Owning Disease Shame – One Story

I began this post several times, always with a goal of seeking your understanding.  Feelings as words fall flat, so I will simply relay the story of when I started to sense that I was responsible for a disease diagnosis and could somehow control it, and will end with a recent encounter supporting that illusion.

I managed rheumatoid arthritis along with working full-time due to an open-minded and kindly opportunistic Residency Program Director, the only person at work I revealed a rheumatoid arthritis diagnosis to, at first.  During those first two years of RA, I excelled by working from home when I flared, sometimes as often as a couple of days a week during winter.  I spoke at national conferences, was elected to the board of a professional organization, and enjoyed the respect of my peers.  While I needed more rest, and at times the evening commute tortured my hands, I studied during off time and became one of the first in my field to earn a certification.  Biannual 360-degree reviews resulted in praise, pay increases, and even a bonus for the certification.  It would be remiss of me not to mention my diligent Chief Residents who made life easier, most of the time.  As challenging as it was, I had RA handled.

Then a new Program Director came on the scene, a new boss with a multitude of “better” ideas.  Within a month The Idea Guy notified Human Resources that I was ill.  He also sought big immediate changes during recruitment season, the busiest time of the year for competing medical residencies.  For 10 years I worked overtime during recruitment.  My new boss needed me on site  by 7:30a until at least 5p, yet I often stayed past 6p.  The RA flared and I started to limp and type painfully when I finally submitted a reasonable accommodation request under the Americans with Disabilities Act.  I mistakenly thought my past success validated my ability to perform; it was logical from my perch.  After my Rheumatologist’s recommendation and 2 months of diving into my medical records Human Resources determined that being on site was a job requirement, no work from home would be allowed forthwith.  All Residency Coordinators received new job descriptions requiring our signatures.  Within 8 weeks of the new Program Director’s arrival I was feverish with swollen joints and deep body aches I hadn’t felt before.  I tried harder as my new boss became more and more unhappy with my primary focus on recruitment.  He sought my apt attention for a minimum of 2 hours per day as he spoke and my task list grew.  Hiding my pain and frustration became impossible.  My Rheumatologist completed FMLA paperwork for intermittent leave and I asked if I could work at home on those days I could not make it in to the office for a full day.  Human Resources denied my request and began asking for re-certification of the FMLA paperwork every 30 days in spite of the physician’s certification that my disease was permanent.  It is allowable under the law and cost me $25 every month.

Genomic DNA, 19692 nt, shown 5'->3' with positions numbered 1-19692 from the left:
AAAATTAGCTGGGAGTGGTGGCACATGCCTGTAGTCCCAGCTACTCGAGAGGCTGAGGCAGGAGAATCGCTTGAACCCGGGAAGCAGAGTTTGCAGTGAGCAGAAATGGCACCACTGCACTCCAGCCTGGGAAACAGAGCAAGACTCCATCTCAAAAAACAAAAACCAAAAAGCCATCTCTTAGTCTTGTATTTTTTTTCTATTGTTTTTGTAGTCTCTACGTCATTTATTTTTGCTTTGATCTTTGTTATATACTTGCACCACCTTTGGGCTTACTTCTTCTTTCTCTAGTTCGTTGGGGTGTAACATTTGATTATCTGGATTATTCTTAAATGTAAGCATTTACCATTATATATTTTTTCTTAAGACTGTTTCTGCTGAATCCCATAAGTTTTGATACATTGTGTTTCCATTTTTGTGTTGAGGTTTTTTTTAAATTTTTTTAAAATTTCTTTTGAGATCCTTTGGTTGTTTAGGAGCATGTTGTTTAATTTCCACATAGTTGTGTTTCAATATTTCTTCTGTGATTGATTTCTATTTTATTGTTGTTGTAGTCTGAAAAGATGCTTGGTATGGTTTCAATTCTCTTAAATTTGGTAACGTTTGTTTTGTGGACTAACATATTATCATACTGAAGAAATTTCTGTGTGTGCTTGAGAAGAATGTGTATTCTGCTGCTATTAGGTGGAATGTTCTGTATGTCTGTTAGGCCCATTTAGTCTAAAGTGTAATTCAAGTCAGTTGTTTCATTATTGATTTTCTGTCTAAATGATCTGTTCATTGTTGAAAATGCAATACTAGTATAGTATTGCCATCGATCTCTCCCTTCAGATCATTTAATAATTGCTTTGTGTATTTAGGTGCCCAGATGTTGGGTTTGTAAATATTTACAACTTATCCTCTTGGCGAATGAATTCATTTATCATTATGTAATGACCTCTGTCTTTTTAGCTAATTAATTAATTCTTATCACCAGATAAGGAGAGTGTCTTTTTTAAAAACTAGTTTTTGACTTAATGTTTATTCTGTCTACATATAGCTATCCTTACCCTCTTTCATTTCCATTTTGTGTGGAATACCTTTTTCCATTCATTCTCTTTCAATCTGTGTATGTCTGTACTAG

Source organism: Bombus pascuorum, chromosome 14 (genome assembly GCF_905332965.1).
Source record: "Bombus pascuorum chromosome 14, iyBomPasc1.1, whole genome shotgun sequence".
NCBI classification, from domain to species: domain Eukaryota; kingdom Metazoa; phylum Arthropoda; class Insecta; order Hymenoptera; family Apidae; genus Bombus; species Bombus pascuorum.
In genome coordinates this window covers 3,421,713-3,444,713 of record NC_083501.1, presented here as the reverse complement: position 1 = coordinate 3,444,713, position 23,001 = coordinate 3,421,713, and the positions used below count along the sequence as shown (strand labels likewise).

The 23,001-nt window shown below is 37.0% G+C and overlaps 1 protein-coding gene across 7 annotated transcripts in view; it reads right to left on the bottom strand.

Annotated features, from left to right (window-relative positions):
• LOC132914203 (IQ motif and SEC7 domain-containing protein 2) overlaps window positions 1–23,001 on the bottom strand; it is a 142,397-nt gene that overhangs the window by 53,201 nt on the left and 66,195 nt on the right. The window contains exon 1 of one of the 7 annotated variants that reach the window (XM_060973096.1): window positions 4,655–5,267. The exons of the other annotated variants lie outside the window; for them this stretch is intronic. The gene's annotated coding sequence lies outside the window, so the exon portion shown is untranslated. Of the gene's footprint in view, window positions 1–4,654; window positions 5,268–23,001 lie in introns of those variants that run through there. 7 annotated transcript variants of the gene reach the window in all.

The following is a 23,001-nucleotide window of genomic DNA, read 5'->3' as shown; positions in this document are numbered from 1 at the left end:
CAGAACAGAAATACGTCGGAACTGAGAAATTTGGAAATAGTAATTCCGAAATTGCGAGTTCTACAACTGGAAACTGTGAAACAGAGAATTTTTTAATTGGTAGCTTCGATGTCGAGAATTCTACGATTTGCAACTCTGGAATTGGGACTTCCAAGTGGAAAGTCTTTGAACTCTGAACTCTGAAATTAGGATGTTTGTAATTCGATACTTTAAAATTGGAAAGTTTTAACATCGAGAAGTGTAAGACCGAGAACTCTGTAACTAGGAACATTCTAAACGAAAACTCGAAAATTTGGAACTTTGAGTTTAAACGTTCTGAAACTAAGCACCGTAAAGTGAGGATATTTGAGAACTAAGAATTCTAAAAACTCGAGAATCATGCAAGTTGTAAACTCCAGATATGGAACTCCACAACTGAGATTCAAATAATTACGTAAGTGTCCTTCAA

All of this happened between August 1 and December 10, the date I was diagnosed with Fibromyalgia.  I unabashedly wailed, “I CAN’T BE DISABLED!”.  Those few moments are indelibly etched on my heart and mind, both my hopelessness and the doctor’s compassion are a part of me now.  This was where my tenacity had landed me, with a prescription for an 11-week rehabilitation program and another for just a few Xanax to get me past the truth.  The story continues with a few months of me righteously (and pathetically) sacrificing my health trying to regain what I had lost.

You may think I am being vengeful 5 years later when I finally got up the gumption to reveal their behavior, but that’s not it.  For  purely selfish reasons and storage space I forgave a while back, but those days left behind a slime of shame that is reinforced with big and small hurts regularly.  The way to rid myself of shame is to own it, so here it is.  I cannot fully control Rheumatoid Arthritis or Fibromyaglia no matter how hard I try.